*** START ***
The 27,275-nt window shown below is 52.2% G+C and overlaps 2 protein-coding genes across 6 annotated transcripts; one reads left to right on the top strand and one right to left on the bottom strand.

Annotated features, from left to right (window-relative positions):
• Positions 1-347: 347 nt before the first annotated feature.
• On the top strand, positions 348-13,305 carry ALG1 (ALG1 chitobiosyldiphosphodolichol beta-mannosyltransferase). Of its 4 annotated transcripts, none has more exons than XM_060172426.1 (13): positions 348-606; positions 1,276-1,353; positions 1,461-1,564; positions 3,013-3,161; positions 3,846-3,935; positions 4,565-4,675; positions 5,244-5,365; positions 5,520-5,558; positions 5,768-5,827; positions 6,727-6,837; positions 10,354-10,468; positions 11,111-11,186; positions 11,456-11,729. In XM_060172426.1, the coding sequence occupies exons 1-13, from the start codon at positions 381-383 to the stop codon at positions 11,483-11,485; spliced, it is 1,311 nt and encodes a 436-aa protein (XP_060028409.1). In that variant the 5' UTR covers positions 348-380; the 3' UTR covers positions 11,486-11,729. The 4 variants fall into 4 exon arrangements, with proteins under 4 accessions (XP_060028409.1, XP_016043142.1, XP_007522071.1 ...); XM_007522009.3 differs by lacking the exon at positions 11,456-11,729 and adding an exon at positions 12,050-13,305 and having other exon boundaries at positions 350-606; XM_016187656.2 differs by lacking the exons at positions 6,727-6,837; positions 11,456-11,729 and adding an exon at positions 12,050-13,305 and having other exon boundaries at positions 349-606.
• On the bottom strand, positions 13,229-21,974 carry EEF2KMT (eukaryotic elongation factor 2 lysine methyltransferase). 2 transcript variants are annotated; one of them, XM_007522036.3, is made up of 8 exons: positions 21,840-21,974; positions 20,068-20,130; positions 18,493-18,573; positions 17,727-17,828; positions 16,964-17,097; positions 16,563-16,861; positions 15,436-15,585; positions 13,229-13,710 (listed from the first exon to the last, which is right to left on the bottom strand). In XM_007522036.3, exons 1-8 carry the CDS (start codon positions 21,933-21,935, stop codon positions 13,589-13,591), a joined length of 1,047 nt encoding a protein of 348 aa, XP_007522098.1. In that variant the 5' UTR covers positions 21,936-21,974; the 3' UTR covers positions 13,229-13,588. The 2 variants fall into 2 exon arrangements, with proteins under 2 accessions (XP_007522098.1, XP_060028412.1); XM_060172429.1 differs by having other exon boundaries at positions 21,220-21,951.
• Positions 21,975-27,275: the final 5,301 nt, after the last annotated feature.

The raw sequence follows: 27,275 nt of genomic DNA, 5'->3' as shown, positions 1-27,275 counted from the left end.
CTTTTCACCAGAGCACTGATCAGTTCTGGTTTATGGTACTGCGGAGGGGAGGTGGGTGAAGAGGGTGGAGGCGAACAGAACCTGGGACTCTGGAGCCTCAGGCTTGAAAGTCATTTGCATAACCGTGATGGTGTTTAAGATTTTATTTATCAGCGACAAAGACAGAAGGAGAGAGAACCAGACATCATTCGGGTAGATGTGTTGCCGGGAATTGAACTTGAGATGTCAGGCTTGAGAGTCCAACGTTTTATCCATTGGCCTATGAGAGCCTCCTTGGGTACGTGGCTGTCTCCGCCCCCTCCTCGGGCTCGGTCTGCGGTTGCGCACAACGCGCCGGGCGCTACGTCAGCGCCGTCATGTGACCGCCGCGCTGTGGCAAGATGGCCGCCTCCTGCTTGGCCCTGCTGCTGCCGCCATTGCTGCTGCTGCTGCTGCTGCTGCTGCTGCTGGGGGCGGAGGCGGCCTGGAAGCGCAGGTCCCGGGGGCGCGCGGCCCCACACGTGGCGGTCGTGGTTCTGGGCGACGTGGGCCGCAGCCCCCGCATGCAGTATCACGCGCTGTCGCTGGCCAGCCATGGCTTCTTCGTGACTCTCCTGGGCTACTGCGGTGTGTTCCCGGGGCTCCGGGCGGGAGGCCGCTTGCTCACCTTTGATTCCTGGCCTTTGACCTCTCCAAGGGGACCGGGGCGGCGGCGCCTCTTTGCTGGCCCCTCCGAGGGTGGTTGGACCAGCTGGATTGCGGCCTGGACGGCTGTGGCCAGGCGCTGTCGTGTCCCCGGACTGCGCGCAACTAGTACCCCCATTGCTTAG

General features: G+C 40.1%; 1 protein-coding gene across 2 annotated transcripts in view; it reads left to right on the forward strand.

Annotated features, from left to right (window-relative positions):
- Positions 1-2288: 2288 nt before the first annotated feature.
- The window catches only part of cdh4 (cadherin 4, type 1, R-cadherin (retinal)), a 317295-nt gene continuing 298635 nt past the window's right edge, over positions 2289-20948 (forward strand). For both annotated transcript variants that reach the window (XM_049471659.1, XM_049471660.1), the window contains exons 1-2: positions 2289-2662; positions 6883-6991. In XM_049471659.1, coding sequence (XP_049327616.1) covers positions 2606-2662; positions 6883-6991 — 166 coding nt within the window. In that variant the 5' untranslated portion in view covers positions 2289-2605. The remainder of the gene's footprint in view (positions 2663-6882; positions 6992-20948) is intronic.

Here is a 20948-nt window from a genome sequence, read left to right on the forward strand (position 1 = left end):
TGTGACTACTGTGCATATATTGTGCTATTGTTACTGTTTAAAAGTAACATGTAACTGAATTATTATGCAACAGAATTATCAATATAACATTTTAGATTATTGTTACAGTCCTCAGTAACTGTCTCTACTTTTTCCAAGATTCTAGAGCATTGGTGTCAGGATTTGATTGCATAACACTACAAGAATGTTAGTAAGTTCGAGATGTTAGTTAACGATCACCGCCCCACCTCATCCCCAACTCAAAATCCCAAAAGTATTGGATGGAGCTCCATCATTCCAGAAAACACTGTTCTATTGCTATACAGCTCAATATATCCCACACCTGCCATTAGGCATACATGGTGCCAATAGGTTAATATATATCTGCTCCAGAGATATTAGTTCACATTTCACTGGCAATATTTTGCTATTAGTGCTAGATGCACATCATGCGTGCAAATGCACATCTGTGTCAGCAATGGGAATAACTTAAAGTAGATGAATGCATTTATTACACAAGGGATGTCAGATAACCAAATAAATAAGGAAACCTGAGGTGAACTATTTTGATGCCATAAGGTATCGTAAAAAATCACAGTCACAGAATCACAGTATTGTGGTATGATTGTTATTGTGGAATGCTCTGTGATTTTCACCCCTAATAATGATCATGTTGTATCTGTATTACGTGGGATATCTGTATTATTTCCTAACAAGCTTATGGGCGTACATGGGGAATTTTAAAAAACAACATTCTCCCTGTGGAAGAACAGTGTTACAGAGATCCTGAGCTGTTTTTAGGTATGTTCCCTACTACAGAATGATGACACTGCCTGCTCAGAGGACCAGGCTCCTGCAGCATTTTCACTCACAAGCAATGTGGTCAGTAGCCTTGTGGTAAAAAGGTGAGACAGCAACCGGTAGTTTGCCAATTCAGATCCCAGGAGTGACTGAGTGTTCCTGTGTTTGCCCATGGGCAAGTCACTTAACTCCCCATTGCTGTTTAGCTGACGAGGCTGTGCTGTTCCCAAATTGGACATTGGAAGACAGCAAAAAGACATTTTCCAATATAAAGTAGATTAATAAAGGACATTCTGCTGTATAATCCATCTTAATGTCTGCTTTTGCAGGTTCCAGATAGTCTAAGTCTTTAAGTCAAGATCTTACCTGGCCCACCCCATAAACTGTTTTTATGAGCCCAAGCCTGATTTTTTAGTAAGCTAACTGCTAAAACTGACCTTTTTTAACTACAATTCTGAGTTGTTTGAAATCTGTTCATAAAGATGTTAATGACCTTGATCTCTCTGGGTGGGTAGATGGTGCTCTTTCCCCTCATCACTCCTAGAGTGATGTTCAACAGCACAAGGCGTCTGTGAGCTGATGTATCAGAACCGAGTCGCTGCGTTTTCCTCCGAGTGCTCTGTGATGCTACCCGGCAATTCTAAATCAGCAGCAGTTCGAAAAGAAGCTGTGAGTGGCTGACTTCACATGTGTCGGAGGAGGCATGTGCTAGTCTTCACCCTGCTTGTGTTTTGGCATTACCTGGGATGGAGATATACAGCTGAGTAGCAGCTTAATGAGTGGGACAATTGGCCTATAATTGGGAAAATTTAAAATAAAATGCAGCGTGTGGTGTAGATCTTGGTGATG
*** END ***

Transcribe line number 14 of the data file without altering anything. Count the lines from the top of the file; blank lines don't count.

TGTGACTACTGTGCATATATTGTGCTATTGTTACTGTTTAAAAGTAACATGTAACTGAATTATTATGCAACAGAATTATCAATATAACATTTTAGATTATTGTTACAGTCCTCAGTAACTGTCTCTACTTTTTCCAAGATTCTAGAGCATTGGTGTCAGGATTTGATTGCATAACACTACAAGAATGTTAGTAAGTTCGAGATGTTAGTTAACGATCACCGCCCCACCTCATCCCCAACTCAAAATCCCAAAAGTATTGGATGGAGCTCCATCATTCCAGAAAACACTGTTCTATTGCTATACAGCTCAATATATCCCACACCTGCCATTAGGCATACATGGTGCCAATAGGTTAATATATATCTGCTCCAGAGATATTAGTTCACATTTCACTGGCAATATTTTGCTATTAGTGCTAGATGCACATCATGCGTGCAAATGCACATCTGTGTCAGCAATGGGAATAACTTAAAGTAGATGAATGCATTTATTACACAAGGGATGTCAGATAACCAAATAAATAAGGAAACCTGAGGTGAACTATTTTGATGCCATAAGGTATCGTAAAAAATCACAGTCACAGAATCACAGTATTGTGGTATGATTGTTATTGTGGAATGCTCTGTGATTTTCACCCCTAATAATGATCATGTTGTATCTGTATTACGTGGGATATCTGTATTATTTCCTAACAAGCTTATGGGCGTACATGGGGAATTTTAAAAAACAACATTCTCCCTGTGGAAGAACAGTGTTACAGAGATCCTGAGCTGTTTTTAGGTATGTTCCCTACTACAGAATGATGACACTGCCTGCTCAGAGGACCAGGCTCCTGCAGCATTTTCACTCACAAGCAATGTGGTCAGTAGCCTTGTGGTAAAAAGGTGAGACAGCAACCGGTAGTTTGCCAATTCAGATCCCAGGAGTGACTGAGTGTTCCTGTGTTTGCCCATGGGCAAGTCACTTAACTCCCCATTGCTGTTTAGCTGACGAGGCTGTGCTGTTCCCAAATTGGACATTGGAAGACAGCAAAAAGACATTTTCCAATATAAAGTAGATTAATAAAGGACATTCTGCTGTATAATCCATCTTAATGTCTGCTTTTGCAGGTTCCAGATAGTCTAAGTCTTTAAGTCAAGATCTTACCTGGCCCACCCCATAAACTGTTTTTATGAGCCCAAGCCTGATTTTTTAGTAAGCTAACTGCTAAAACTGACCTTTTTTAACTACAATTCTGAGTTGTTTGAAATCTGTTCATAAAGATGTTAATGACCTTGATCTCTCTGGGTGGGTAGATGGTGCTCTTTCCCCTCATCACTCCTAGAGTGATGTTCAACAGCACAAGGCGTCTGTGAGCTGATGTATCAGAACCGAGTCGCTGCGTTTTCCTCCGAGTGCTCTGTGATGCTACCCGGCAATTCTAAATCAGCAGCAGTTCGAAAAGAAGCTGTGAGTGGCTGACTTCACATGTGTCGGAGGAGGCATGTGCTAGTCTTCACCCTGCTTGTGTTTTGGCATTACCTGGGATGGAGATATACAGCTGAGTAGCAGCTTAATGAGTGGGACAATTGGCCTATAATTGGGAAAATTTAAAATAAAATGCAGCGTGTGGTGTAGATCTTGGTGATG